They also called for the swift implementation of the Kyoto Protocol on greenhouse gas emissions. Without mentioning Myanmar's membership of Asean - a controversial point for the EU - the two blocs committed themselves to "promoting universal values of justice, democracy and human rights" in line with the UN Charter. On the sidelines of the meeting, EU External Relations Commissioner Benita Ferrero-Waldner called on Myanmar to improve its human rights record and to release Nobel Peace Prize laureate Aung San Suu Kyi, who has been under house arrest since 2003. The two blocs also committed themselves to cooperating on disarmament, arms control and nonproliferation of weapons of mass destruction. EU foreign policy head Javier Solana said he had been "positively impressed" by the contribution of Asean countries to the meeting. "We discussed the most important international issues... There was a sense of commonality of thinking, not only in trade and economics, but also in politics," he said. German Foreign Minister Frank-Walter Steinmeier, who co-chaired the meeting with his Cambodian counterpart, Hor Namhong, said the meeting had discussed the Middle East, the Iraq conflict, Iran's nuclear programme, North Korea and other issues of international concern. The talks were the 16th since links were established between the two blocs 30 years ago. The meeting took place under the auspices of the German presidency of the EU. -- Courtesy of Borneo Bulletin Adapted from: "EU and Asean Join Hands To Fight Terror, Trafficking." March 2007.

News & Updates
Police Break Up Group Trafficking for Sexual Exploitation in Europe

June 24, 2009
Police in Italy and across Europe have arrested a group of mainly Nigerian citizens accused of trafficking women for sex, European police agency Europol said. Europol said it and the Italian 'carabinieri' paramilitary police had arrested 34 suspects in Italy as well as in France, Germany, Greece, the Netherlands, Spain and San Marino.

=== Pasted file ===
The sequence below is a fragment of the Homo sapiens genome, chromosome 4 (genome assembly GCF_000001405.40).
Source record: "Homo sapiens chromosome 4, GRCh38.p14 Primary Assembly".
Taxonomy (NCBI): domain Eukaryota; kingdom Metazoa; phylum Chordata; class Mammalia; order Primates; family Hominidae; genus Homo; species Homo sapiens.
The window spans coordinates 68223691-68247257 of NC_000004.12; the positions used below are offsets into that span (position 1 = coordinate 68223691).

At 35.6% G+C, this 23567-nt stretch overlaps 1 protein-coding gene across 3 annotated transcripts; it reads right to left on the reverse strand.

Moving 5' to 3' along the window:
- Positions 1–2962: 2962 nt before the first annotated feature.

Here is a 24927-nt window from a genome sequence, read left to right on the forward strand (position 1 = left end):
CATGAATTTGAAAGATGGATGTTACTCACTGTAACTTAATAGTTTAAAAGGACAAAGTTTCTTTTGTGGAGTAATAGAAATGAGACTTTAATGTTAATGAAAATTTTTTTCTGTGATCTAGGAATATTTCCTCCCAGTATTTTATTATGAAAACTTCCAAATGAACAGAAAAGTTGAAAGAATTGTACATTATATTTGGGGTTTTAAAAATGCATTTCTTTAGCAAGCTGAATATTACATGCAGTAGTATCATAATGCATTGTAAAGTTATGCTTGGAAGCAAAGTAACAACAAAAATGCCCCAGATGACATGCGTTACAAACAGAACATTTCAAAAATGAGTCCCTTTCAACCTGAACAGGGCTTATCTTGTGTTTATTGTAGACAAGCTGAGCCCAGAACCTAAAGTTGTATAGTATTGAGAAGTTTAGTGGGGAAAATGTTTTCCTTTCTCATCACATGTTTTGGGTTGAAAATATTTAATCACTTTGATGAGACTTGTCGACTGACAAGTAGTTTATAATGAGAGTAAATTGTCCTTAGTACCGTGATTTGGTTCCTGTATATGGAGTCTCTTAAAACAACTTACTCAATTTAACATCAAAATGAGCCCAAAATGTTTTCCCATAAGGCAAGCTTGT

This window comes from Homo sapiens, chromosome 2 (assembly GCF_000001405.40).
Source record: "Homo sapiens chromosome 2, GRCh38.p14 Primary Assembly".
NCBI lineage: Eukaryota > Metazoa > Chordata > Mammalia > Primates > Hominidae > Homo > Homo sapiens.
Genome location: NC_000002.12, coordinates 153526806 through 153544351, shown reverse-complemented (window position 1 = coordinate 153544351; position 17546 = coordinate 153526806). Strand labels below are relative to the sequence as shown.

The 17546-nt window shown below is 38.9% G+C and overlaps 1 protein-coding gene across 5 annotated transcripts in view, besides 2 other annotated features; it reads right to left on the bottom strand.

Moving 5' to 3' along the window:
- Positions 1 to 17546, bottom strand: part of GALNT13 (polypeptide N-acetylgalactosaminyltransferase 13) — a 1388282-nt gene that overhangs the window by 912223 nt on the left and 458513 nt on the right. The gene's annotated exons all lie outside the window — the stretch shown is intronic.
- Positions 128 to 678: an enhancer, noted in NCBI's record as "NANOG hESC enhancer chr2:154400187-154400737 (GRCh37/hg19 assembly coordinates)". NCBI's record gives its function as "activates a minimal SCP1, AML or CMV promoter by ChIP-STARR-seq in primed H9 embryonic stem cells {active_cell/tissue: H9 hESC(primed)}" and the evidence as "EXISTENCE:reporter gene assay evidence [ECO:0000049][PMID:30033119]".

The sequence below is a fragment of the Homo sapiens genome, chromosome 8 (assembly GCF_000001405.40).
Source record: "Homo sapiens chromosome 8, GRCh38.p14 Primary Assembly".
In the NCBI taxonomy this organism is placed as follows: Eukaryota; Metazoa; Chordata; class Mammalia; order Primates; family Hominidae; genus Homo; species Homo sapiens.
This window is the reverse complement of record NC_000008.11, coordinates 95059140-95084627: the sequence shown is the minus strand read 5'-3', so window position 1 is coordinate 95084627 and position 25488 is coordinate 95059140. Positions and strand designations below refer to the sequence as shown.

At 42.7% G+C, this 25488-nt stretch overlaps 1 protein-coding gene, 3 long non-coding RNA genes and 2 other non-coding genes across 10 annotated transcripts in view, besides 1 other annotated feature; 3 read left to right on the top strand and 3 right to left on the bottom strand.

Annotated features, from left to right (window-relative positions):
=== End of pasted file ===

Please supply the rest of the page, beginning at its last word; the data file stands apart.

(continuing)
Members of the criminal group had also worked with two Italian doctors to organise forced abortions, the Hague-based agency said. Europol said investigations had focused on groups located in the coastal Marche region of Italy, where victims were held in criminal cells led by 'madames' and had to hand over all their earnings to pay off debt incurred for their journey to Italy. "The victims were subject to continued intimidation and violence, aimed at guaranteeing a daily income and to ensure their compliance," Europol said in a statement. After providing victims with counterfeit documents, some were trafficked through the Netherlands and France where they were met and accompanied to Italy by members of the criminal group, while others came by sea or through Turkey and Greece. The arrests follow a police bust of a drug trafficking network in April, in which drugs were smuggled from Madrid in Spain to the Italian regions of Piedmont and Marche by using drug 'mules', who were often the women forced into prostitution.

News & Updates
Prosecuting Men who Pay for Sex Might Reduce the Trafficking of Girls'

December 21, 2007 Men will be prosecuted for paying women for sex under plans backed by ministers, which are to go before the Commons soon. A former Labour minister today calls on ³laddish male´ ministers to help prevent Britain becoming the ³sex slave´ capital of Europe and stop women being exploited. Under proposed legislation tabled by Denis MacShane, the former minister for Europe, and two other former ministers, councils and police chiefs will be given powers to put men before the courts if they pay women for sex.